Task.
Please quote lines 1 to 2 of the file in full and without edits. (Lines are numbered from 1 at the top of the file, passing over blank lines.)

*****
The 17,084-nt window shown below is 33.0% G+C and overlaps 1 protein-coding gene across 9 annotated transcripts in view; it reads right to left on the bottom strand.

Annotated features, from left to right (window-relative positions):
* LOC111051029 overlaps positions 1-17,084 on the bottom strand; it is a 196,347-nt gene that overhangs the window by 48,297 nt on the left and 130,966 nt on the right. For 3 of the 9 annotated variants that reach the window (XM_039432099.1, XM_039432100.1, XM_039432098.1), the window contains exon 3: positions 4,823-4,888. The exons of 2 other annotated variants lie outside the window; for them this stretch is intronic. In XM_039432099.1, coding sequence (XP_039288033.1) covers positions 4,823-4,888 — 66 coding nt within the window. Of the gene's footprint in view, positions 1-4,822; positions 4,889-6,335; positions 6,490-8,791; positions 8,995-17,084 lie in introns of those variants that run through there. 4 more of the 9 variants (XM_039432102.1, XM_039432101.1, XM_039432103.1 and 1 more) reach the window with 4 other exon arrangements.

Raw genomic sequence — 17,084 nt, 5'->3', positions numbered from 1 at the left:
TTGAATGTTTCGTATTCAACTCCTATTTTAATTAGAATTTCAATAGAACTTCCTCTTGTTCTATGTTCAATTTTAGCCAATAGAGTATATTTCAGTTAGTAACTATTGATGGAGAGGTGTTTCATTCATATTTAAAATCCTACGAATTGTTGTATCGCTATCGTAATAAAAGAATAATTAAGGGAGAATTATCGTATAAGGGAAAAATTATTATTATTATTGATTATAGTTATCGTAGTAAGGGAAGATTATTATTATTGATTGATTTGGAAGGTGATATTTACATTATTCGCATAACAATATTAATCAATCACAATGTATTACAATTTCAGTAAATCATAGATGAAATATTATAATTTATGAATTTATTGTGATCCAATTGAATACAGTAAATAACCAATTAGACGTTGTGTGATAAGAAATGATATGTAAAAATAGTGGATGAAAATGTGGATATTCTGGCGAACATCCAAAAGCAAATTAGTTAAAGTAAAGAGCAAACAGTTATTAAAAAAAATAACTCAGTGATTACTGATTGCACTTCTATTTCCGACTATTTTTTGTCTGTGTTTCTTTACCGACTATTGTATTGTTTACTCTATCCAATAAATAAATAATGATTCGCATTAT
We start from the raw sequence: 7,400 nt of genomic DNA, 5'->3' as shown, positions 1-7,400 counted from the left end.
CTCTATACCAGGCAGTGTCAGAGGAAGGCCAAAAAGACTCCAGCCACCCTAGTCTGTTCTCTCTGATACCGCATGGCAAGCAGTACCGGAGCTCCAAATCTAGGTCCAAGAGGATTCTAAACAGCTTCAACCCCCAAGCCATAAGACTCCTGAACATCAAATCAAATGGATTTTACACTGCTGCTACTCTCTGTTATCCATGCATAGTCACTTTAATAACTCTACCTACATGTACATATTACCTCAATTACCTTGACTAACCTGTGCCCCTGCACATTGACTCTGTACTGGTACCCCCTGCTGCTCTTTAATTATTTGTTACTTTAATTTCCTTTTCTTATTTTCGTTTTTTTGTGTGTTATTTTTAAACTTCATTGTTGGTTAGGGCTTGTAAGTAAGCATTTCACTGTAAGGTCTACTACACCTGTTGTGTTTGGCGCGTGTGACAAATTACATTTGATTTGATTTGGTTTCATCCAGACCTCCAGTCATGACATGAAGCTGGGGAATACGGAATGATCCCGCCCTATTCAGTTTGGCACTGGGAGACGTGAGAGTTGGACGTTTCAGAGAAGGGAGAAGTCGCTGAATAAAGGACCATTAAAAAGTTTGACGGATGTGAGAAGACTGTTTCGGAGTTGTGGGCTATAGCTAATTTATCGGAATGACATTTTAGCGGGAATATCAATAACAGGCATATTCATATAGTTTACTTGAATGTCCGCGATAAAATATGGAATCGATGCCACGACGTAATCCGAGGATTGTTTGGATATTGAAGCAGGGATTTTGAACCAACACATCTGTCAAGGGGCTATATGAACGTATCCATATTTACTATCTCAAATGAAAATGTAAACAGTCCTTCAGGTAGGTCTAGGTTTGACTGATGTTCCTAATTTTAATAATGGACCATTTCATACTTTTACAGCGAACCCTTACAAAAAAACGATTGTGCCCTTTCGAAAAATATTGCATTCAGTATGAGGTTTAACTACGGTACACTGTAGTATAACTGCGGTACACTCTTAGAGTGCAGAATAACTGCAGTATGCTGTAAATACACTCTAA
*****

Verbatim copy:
The 17,084-nt window shown below is 33.0% G+C and overlaps 1 protein-coding gene across 9 annotated transcripts in view; it reads right to left on the bottom strand.

Annotated features, from left to right (window-relative positions):